"Half Mile-Strip" Treaty

The "Half Mile-Strip" Treaty made it possible for a relatively smooth overland connection to be built between Owen Sound and the Lake Huron shoreline.


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In the first years of settlement in Grey and Bruce counties,  travel was difficult at best. Coastal communities such as Owen Sound, Wiarton and Southampton relied heavily upon water transportation for the conveyance of people and produce. However, when the winter freeze-up occurred, out of necessity, overland transit became more important. 

In the 1840s, travellers from the Georgian Bay side of the peninsula often relied upon the portage route from Colpoy's Bay to Sauble Falls, rather than the longer, often more treacherous route around the tip of the peninsula at Tobermory. During the winter, both routes were impassable to shipping traffic. Consequently, travel across the peninsula meant trekking by foot or sleigh along virtually uncut trails. 

Today, there are many excellent roads and highways which connect the Georgian Bay and Lake Huron shorelines and the communities in between. One such highway is the route between Owen Sound and Southampton. 

On previous occasions, I have detailed how shipping disasters had occurred off the shore at Southampton and the news was carried here by messengers who walked overland to Owen Sound. 

The road which became Highway 21 has an interesting origin. In 1836, the Governor of Upper Canada, Sir Frances Bond Head, negotiated a treaty with the natives of the area. The treaty included all the lands south of a line drawn between the mouth of the Saugeen River at Southampton to the mouth of the Sydenham River in Owen Sound. 

Sir Francis Bond HeadSir Francis Bond Head

The "Half-Mile" Strip

In Bruce County, this land became Arran Township. However, the natives maintained a concession of Arran called the "Half-Mile Strip". Because all the land north of this line remained native land, the Bruce Peninsula was originally called the Indian Peninsula. 

To mark the boundary between the native and non-native lands, the Public Land Surveyor, Charles Rankin was commissioned in 1846 to survey the line between the mouth of the Saugeen and the mouth of the Sydenham. In 1851, another treaty was signed with the Saugeen Indians. In this pact, the natives ceded the Half-Mile Strip. 

What does this have to do with the road between Southampton and Owen Sound? In return for the Half-Mile Strip, the government of Upper Canada agreed to build a road between the native village of Newash, north of Owen Sound, to the native village near the mouth of the Saugeen. It was not until 1865 that construction on the road started. In that year, the government allocated funds not only for the road, but also for the building of Denny’s Bridge. 

There is much speculation as to the reason why it took 14 years for the government to act on this much-needed transportation artery. The most likely reason was because the Owen Sound Post Road, which linked Owen Sound to Lake Huron shore, was built in 1852. The Post Road passed through Kilsyth, Tara, Arkwright and Burgoyne.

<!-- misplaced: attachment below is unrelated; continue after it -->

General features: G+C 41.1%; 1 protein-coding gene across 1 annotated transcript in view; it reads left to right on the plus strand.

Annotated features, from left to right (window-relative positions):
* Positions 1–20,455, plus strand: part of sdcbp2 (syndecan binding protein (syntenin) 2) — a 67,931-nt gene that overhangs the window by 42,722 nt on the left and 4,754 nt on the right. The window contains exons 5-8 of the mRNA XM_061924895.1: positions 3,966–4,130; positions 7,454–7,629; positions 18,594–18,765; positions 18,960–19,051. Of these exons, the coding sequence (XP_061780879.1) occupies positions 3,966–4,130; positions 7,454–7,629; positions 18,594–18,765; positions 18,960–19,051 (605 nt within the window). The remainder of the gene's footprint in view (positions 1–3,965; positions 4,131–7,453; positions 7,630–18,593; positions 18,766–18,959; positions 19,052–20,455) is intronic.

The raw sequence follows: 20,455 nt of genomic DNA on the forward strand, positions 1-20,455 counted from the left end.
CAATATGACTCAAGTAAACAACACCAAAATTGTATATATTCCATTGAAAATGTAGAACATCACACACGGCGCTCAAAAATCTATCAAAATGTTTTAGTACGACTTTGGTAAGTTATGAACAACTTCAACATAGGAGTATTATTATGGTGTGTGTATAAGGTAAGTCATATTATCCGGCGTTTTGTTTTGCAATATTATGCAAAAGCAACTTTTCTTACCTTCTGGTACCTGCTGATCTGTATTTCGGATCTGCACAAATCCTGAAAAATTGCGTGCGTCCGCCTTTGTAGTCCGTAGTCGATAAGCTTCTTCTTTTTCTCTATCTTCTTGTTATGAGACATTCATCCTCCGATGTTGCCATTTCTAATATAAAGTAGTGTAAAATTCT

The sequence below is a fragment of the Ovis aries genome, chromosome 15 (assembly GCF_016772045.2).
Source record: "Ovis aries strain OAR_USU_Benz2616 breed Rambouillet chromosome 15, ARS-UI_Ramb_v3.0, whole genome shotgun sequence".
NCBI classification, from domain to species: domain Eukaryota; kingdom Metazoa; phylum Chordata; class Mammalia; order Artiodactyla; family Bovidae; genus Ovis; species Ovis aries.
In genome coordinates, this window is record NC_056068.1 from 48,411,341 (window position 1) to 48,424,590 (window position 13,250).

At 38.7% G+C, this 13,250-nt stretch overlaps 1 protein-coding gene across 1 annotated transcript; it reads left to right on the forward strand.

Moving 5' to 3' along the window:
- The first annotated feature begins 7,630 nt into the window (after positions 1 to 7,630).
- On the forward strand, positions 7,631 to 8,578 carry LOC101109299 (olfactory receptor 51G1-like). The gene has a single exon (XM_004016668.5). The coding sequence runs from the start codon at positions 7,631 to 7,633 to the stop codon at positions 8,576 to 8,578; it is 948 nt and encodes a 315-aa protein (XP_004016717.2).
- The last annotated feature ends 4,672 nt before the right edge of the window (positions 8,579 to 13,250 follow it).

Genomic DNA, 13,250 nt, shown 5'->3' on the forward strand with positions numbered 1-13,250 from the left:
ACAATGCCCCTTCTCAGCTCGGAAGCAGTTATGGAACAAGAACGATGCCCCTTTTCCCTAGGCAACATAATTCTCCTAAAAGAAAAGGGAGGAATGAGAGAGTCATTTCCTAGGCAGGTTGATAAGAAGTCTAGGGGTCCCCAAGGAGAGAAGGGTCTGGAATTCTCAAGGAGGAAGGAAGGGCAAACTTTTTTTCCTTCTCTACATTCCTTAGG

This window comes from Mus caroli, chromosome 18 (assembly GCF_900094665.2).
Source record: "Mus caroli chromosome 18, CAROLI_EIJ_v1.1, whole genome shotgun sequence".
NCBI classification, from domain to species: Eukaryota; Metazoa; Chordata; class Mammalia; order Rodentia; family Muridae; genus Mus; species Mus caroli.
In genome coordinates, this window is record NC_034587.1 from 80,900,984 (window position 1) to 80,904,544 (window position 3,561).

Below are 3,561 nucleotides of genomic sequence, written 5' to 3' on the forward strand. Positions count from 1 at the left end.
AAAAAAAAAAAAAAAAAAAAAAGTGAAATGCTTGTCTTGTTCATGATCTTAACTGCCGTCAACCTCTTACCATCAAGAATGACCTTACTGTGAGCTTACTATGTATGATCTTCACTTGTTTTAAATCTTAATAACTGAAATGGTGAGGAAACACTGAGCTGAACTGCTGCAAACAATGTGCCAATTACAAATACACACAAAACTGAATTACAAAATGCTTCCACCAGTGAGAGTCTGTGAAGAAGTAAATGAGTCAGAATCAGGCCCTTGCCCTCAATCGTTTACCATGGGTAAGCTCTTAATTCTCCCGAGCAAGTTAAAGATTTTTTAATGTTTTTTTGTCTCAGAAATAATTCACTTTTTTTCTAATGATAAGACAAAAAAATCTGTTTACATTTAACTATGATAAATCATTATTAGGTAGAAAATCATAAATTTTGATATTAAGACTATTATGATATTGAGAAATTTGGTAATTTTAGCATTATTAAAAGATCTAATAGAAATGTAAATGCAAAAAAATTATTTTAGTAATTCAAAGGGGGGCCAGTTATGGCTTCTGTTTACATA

By 1865, James Allan's community at Driftwood Crossing (now known as Allenford) and the settlement at Elsinore were growing, and the surrounding lands were populated with farms. In order for the farmers in these new communities to ship their produce to Owen Sound or Southampton, a good land transportation route was needed, The older descendants of Amabel and Arran townships recall stories of their parents and grandparents getting up early in the morning and walking with their produce in sacks on their backs to either Owen Sound or Southampton and returning late that night with supplies. 

So, the next time you are driving along Highway 21 and there is an eerie fog, look off into the mist and you may see the figure of James Allan or one of the other early pioneers trudging along with a heavy pack on their back!

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Aboriginal History

The Aboriginal History of the Bruce Peninsula is an interesting microcosm of the aboriginal history of Canada. Exploring the pages that follow you will read about the numerous treaties that impacted the lives of the indigenous peoples of the peninsula.

Aboriginal History: The 1836 Treaty made promises to the native peoples of the Bruce Peninsula which did not last long before everything changed again.

Aboriginal History: the Bruce Peninsula has a long indigenous heritage not just for the native nation living there today, but for other native groups as well.

Bruce Peninsula Land Claim: Historical Perspective explores the some of the pre-conquest era on the Bruce Peninsula adding further information surrounding the quest of the Indigenous people in terms of the current land claim.

Catherine Sutton: aka Nahneebahweequay was a hero, fighting for her Indigenous rights and those of her family. She took her issues to Queen Victoria.

"Half Mile-Strip" Treaty made it possible for a relatively smooth overland connection to be built between Owen Sound and the Lake Huron shoreline.

Settler Impact on Bruce Peninsula Natives was not only from the imposition of treaties, but also from British military plans.